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Soil Recipe's

Updated: Oct 9, 2021



I want to share my soil recipes that have worked for me. I use several different recipe's depending on what I am growing/doing: seed starting (SM), best succulent soil (BM), Lophophora Mix (LM), and the least expensive 'good enough' succulent soil (GM).

I use a 20-22 oz plastic cup to measure each "part". I make soil mixes in small batches in a large metal bowl, and I thoroughly mix by hand with a trowel. I try to use what I make in week, and store it during that time in a moderately airtight container.


(SM) Succulent Seed starting mix

1 part pumice

1 part heterogeneous sand

1 part "Black Gold" Peat seed starting mix*

1 part Expanded Cocoa Coir

1/2 part diatomaceous earth


*(I like to use this (as an organic component) in addition to coir because it contains some low levels of fertilizers useful for early stages of growth. Expanded coir has few bio-available nutrients for plants, unless they have been added. Seed starting soil in general has a higher concentration of organic matter.


I mix these together in a 1 gallon zip-lock bag. I add 2 cups of boiling water straight out of the electric tea kettle. Leave some air in the bag when you reseal, and then mix this well by moving the bag around gently, up and down, in circles, and rotate. Place on microwave safe dish/bowl, with the bag slightly un-zipped, for at least 3-4 minutes twice. If you are starting with cooler (than boiling) water, obviously microwave for longer. Remove from microwave, and zip up the bag. Let it cool overnight and use a clean spoon to dispense into clean seed starting trays/containers.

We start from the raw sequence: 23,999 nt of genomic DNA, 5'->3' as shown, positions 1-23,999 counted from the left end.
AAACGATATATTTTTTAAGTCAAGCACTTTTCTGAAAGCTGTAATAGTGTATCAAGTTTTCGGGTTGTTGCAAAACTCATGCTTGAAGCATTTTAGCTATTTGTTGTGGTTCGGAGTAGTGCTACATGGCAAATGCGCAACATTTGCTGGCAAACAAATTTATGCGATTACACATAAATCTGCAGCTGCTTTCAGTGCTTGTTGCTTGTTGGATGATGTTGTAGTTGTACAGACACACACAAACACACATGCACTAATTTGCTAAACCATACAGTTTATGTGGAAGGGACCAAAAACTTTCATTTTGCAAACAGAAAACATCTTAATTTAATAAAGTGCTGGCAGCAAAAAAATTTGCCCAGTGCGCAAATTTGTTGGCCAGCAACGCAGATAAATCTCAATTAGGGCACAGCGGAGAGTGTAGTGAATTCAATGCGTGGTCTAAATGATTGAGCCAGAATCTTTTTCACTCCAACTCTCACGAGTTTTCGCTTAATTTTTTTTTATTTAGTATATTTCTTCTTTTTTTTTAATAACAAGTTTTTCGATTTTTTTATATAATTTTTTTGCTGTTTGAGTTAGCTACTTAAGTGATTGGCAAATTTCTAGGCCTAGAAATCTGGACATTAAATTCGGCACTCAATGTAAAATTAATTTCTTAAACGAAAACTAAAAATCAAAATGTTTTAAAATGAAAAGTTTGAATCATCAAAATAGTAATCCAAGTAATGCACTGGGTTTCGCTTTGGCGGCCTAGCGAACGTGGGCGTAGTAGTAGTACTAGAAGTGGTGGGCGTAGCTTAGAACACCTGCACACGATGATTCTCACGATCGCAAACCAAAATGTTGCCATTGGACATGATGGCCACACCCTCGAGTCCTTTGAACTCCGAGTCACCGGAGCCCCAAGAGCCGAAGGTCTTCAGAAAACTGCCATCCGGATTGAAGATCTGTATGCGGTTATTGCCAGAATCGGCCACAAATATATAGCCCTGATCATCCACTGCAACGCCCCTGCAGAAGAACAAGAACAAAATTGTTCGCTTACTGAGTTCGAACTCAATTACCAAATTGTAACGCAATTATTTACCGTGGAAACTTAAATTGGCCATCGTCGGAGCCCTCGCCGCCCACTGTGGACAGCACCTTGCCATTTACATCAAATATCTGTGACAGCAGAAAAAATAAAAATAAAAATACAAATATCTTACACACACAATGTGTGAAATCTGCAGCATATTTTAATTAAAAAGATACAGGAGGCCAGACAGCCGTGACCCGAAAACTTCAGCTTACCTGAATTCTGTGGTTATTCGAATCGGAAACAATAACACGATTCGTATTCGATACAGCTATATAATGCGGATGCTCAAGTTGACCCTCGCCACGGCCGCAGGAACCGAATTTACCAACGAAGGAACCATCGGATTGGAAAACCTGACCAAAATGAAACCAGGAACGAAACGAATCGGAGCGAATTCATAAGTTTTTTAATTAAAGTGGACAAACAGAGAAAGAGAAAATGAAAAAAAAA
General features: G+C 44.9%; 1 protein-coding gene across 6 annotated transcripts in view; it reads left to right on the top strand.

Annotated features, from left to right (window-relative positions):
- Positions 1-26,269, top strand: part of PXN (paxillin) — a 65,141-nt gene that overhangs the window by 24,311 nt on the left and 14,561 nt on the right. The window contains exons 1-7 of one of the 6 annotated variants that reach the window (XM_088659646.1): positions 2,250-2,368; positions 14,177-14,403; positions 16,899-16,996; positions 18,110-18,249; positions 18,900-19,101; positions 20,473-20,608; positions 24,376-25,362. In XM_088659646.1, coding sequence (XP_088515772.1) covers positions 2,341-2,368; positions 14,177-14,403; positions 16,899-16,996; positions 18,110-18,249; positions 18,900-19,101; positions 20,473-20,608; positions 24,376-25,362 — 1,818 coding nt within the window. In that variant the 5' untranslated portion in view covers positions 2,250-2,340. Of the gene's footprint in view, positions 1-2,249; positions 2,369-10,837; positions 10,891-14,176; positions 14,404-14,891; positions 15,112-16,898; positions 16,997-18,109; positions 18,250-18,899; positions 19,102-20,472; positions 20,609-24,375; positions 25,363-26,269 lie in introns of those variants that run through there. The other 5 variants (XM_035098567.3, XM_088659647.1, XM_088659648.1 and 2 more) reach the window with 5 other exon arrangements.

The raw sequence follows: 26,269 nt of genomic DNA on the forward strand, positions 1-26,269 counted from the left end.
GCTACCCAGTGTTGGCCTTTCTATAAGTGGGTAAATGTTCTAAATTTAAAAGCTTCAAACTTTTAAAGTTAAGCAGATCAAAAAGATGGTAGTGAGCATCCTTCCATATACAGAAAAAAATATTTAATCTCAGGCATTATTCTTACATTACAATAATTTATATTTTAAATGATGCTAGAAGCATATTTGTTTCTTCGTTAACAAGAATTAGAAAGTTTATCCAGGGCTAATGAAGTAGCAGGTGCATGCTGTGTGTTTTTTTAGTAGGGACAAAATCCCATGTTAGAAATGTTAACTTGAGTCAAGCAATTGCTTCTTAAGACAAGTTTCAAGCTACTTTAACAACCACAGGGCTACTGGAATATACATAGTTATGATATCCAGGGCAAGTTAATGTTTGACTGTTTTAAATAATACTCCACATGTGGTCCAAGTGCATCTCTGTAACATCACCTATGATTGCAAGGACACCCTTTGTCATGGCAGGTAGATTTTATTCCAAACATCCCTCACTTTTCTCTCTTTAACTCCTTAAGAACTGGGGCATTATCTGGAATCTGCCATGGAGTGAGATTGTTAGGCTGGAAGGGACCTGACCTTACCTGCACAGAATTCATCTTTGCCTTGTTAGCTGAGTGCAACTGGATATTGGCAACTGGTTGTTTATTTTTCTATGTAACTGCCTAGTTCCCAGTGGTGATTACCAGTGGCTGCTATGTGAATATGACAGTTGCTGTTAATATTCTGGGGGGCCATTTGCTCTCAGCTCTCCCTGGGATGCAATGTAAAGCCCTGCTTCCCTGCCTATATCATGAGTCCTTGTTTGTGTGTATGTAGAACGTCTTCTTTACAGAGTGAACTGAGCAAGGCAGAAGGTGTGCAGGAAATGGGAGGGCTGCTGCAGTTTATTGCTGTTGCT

This recipe makes approximately 1/2 gallon of seed starting media, which weighs 70-75 oz. For dispensing purposes, 1 pint is 16-18 oz.


I try to use up each batch within a few days, other wise you may have to re-wet and/or re-microwave. (You inevitably introduce some contaminates every time you withdraw some soil out of the bag even under the best conditions and with clean tools. The contaminants can then grow rapidly in an other wise competition free medium)